Confession: I've never been "ready" for anything I've done. I've never felt that oh yeah, I've got this, 100%, piece of cake feeling. Other than towards an actual piece of cake. But, and this is the important bit, that has rarely stopped me from doing things anyway. So when say, I hear about a 40 mile race in Letchworth or this tall guy on top of a volcano asks me to marry him or Chris asks if I want to talk about running on the radio, my first thought is an excited yes! followed inevitably by my second thought, oh shit, I don't have what it takes to do that! Luckily my excitement reflex is faster than my doubt/fear of failing reflex or else I'd miss out on all the best things. Because the truth about awesomeness is that it's not about being "ready,"it's about taking risks, trying new things, pushing past the fear of failing or looking foolish and making the best out of whatever happens. Now I'm not saying screw all preparations, just fly by the seat of your pants! (Though if you have flying pants, that is super cool and sounds like quite a party). By all means, do the work, put in the time and effort. But ignore that voice that says things like "you're not ready, you're not good enough, they're all going to laugh at you." Listening to that jerkface is a one-way ticket to Boringsville, with a layover in Regretown.

So when Chris and Kendra asked me to join their Running Inside Out radio show on WAYO 104.3, I said yes! before they realized their lapse in judgment. And now you can hear us talking about running on Mondays at 6pm on WAYO 104.3 FM or at I don't know what I'm doing and sometimes I say the wrong thing. (And always I start singing Harry Belafonte's Day-o in my head whenever I hear WAYO. You know, the song from Beetlejuice! Day, he say day-ay-ay-o. Daylight come and he wan' go home). But I love it and I'm having a blast. Feel free to bring your ears to this party live or to past episodes online as we run our mouths off about running. Feel free to let us know what topics you want to hear us ramblin' on about. And definitely feel free to tell that mean ol' jerk voice in your head to piss off, 'cause you've got your own adventurin' to do. (Little known (possibly alternative) fact: present participles are just more fun when you end 'em in apostrophe instead of g).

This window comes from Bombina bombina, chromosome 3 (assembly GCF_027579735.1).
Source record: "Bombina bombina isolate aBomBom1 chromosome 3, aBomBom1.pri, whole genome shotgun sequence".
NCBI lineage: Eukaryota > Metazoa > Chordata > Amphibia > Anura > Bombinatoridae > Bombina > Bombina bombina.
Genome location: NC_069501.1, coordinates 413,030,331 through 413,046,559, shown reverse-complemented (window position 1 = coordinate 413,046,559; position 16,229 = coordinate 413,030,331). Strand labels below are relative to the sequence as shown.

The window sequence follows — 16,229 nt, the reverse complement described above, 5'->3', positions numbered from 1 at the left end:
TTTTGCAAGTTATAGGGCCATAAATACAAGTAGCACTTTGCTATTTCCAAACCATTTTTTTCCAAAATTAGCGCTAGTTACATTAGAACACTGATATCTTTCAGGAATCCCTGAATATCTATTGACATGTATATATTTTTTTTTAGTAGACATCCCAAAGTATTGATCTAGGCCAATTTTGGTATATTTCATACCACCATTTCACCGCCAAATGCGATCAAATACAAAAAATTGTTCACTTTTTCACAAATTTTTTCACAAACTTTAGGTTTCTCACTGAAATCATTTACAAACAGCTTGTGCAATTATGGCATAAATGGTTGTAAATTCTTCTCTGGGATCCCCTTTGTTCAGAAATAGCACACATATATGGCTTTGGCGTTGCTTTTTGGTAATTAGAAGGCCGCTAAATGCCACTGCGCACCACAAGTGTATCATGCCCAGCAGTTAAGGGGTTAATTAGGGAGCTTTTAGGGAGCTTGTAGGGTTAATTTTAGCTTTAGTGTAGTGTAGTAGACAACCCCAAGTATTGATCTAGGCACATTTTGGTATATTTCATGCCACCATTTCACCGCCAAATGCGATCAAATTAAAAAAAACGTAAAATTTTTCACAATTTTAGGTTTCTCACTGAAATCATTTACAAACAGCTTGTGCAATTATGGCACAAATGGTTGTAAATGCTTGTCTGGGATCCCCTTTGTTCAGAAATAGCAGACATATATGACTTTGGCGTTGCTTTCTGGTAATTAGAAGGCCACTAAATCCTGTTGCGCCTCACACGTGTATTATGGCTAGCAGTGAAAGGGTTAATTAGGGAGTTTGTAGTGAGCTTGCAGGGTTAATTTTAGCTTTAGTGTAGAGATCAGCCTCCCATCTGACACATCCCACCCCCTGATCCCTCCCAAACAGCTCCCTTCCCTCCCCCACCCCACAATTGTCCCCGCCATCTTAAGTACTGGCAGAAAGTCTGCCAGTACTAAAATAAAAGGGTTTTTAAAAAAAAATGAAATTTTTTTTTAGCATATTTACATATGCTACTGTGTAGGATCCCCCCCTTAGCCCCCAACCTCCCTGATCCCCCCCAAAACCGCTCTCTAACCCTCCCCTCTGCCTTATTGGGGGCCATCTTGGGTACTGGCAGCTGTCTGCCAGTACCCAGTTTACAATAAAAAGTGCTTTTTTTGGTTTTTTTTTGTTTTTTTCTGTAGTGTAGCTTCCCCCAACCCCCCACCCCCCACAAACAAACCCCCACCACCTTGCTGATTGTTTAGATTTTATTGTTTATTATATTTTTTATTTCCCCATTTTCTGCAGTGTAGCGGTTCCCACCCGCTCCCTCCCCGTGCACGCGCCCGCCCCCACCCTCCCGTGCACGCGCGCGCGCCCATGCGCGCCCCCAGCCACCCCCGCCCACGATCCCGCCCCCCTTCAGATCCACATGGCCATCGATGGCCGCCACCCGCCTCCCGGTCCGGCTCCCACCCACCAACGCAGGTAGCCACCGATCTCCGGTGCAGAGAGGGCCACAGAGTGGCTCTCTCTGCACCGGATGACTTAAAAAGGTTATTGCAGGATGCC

Lyric of the moment: "Now my life is sweet like cinnamon. Like a f*cking dream I'm living in. Cause I'm playing on the radio..." ~Lana Del Ray "Radio"

Wednesday, March 15, 2017

This Is Marriage: Day 556

Confession: While marriage is one of the best things I've experienced, it's also one of the most challenging. It takes a lot of work. Mostly on yourself. Because in marriage, as in life, you will at times suffer disappointments, hurt feelings and conflicts. You will at times be the cause of disappointments, hurt feelings and conflicts (hopefully unintentionally - intentionally causing hurt feelings is not a good way to human). Sometimes you will fail. Sometimes you will make mistakes. Sometimes you will handle these failures and mistakes well, sometimes you will handle them poorly. Sometimes you will wonder who this person even is that you married and conclude that he must have been raised by wolves. Sometimes you will wonder who you even are and why someone would have willingly vowed to spend all the years with you. But you will find a way through all the feelings and conflicts. You will venture into some intense, introspective shit. You will struggle and you will become better for it. And that will make all the difference.